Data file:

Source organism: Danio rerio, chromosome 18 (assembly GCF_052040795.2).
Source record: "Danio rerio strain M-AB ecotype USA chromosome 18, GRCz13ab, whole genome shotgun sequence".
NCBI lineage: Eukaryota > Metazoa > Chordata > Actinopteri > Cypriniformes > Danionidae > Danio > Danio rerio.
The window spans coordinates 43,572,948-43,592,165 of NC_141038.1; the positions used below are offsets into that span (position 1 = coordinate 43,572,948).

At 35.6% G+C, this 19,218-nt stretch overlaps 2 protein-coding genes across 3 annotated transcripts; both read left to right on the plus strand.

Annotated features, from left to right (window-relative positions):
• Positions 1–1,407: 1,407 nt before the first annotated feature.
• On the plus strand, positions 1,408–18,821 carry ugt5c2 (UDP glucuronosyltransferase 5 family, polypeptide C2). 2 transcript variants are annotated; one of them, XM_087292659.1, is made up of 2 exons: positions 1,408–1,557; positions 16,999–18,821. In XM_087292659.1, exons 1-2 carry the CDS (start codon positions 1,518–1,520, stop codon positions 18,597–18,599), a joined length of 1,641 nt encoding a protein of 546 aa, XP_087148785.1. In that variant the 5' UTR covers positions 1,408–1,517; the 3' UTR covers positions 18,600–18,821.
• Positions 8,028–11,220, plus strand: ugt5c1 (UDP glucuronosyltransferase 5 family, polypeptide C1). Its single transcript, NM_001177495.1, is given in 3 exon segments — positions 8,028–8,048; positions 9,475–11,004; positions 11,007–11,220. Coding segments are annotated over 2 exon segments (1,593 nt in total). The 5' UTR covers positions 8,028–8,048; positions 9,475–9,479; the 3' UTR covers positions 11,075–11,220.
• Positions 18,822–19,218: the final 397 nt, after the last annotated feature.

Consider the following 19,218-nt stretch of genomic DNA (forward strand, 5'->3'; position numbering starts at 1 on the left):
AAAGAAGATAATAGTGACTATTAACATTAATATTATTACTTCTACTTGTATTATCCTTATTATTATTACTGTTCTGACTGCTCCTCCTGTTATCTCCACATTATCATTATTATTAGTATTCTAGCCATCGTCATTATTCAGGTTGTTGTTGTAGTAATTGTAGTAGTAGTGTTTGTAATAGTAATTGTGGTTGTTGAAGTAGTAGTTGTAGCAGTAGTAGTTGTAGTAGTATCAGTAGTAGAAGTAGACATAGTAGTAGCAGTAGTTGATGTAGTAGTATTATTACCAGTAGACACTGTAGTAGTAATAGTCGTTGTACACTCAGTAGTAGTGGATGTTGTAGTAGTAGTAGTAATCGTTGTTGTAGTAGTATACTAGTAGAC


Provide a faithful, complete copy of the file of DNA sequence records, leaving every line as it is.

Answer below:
Source organism: Danio rerio, chromosome 18 (assembly GCF_052040795.2).
Source record: "Danio rerio strain M-AB ecotype USA chromosome 18, GRCz13ab, whole genome shotgun sequence".
NCBI lineage: Eukaryota > Metazoa > Chordata > Actinopteri > Cypriniformes > Danionidae > Danio > Danio rerio.
The window spans coordinates 43,572,948-43,592,165 of NC_141038.1; the positions used below are offsets into that span (position 1 = coordinate 43,572,948).

At 35.6% G+C, this 19,218-nt stretch overlaps 2 protein-coding genes across 3 annotated transcripts; both read left to right on the plus strand.

Annotated features, from left to right (window-relative positions):
• Positions 1–1,407: 1,407 nt before the first annotated feature.
• On the plus strand, positions 1,408–18,821 carry ugt5c2 (UDP glucuronosyltransferase 5 family, polypeptide C2). 2 transcript variants are annotated; one of them, XM_087292659.1, is made up of 2 exons: positions 1,408–1,557; positions 16,999–18,821. In XM_087292659.1, exons 1-2 carry the CDS (start codon positions 1,518–1,520, stop codon positions 18,597–18,599), a joined length of 1,641 nt encoding a protein of 546 aa, XP_087148785.1. In that variant the 5' UTR covers positions 1,408–1,517; the 3' UTR covers positions 18,600–18,821.
• Positions 8,028–11,220, plus strand: ugt5c1 (UDP glucuronosyltransferase 5 family, polypeptide C1). Its single transcript, NM_001177495.1, is given in 3 exon segments — positions 8,028–8,048; positions 9,475–11,004; positions 11,007–11,220. Coding segments are annotated over 2 exon segments (1,593 nt in total). The 5' UTR covers positions 8,028–8,048; positions 9,475–9,479; the 3' UTR covers positions 11,075–11,220.
• Positions 18,822–19,218: the final 397 nt, after the last annotated feature.

Consider the following 19,218-nt stretch of genomic DNA (forward strand, 5'->3'; position numbering starts at 1 on the left):
AAAGAAGATAATAGTGACTATTAACATTAATATTATTACTTCTACTTGTATTATCCTTATTATTATTACTGTTCTGACTGCTCCTCCTGTTATCTCCACATTATCATTATTATTAGTATTCTAGCCATCGTCATTATTCAGGTTGTTGTTGTAGTAATTGTAGTAGTAGTGTTTGTAATAGTAATTGTGGTTGTTGAAGTAGTAGTTGTAGCAGTAGTAGTTGTAGTAGTATCAGTAGTAGAAGTAGACATAGTAGTAGCAGTAGTTGATGTAGTAGTATTATTACCAGTAGACACTGTAGTAGTAATAGTCGTTGTACACTCAGTAGTAGTGGATGTTGTAGTAGTAGTAGTAATCGTTGTTGTAGTAGTATACTAGTAGAC